“I came to the UK as a refugee from Eritrea. I could take little with me, but I brought my clay jebena. We use it to make coffee. Coffee is part of us. Even if we leave it behind, it follows us.
In Eritrea coffee is not just for drinking; it is a way of talking. Women gather together to drink coffee. You bring the gossip of the day, jokes, how much a kilo of tomatoes costs, but mostly it’s about husbands and wives. If you are unhappy with your husband, another woman has the same thing. So it’s just letting go. Like therapy. Or an opera! As kids, we would be so excited by the smell coming from neighbours’ houses and gardens. But now, looking back, I know the real meaning. It was a way of surviving.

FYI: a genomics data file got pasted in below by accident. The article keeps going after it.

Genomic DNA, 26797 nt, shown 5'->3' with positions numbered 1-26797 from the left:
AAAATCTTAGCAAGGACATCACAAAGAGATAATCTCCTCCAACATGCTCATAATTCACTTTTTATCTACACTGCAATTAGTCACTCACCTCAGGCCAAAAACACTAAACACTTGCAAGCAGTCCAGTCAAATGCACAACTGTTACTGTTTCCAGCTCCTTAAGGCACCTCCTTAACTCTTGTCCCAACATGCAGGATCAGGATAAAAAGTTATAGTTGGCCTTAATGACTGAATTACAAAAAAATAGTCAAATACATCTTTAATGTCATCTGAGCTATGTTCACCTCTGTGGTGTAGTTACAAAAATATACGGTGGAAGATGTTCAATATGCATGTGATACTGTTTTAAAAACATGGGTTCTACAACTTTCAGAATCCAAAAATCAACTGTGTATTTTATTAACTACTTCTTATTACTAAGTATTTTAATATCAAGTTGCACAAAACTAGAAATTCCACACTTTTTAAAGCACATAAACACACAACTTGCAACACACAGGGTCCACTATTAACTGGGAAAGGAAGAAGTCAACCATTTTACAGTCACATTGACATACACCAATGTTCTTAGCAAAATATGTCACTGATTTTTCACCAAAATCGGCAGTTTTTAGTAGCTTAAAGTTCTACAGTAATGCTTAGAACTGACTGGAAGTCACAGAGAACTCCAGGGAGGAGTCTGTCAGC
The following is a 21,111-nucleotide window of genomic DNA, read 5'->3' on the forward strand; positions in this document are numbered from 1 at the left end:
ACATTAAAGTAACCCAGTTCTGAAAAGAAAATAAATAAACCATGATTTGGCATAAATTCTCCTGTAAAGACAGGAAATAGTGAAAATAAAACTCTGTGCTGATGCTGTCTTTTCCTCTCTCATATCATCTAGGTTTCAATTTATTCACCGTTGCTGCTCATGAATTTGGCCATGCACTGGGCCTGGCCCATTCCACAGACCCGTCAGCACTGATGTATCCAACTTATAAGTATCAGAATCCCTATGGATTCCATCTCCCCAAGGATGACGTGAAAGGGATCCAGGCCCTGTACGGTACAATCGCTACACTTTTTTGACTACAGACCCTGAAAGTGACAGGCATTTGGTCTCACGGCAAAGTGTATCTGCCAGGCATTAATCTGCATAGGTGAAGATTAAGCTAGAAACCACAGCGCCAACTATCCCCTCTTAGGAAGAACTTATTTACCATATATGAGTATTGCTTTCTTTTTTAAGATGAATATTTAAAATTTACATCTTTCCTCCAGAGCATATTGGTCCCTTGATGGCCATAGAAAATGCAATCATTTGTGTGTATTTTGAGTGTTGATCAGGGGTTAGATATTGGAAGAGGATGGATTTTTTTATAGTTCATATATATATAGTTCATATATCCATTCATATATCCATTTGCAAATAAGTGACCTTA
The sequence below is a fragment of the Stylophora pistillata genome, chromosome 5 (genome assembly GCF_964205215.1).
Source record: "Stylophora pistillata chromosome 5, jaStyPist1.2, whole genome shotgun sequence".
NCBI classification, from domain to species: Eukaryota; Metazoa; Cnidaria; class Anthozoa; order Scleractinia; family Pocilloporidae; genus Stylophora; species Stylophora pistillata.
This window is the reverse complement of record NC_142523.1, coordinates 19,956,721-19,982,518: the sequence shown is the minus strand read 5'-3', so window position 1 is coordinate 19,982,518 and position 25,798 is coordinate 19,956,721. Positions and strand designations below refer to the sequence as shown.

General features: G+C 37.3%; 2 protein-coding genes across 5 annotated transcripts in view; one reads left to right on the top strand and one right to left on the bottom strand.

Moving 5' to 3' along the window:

Now I drink coffee once a week with my friend from Eritrea. We roast fresh beans, grind fresh ginger. Everything in my culture is natural; I miss that. Saturday is our day; we sit, laugh, talk, cry.”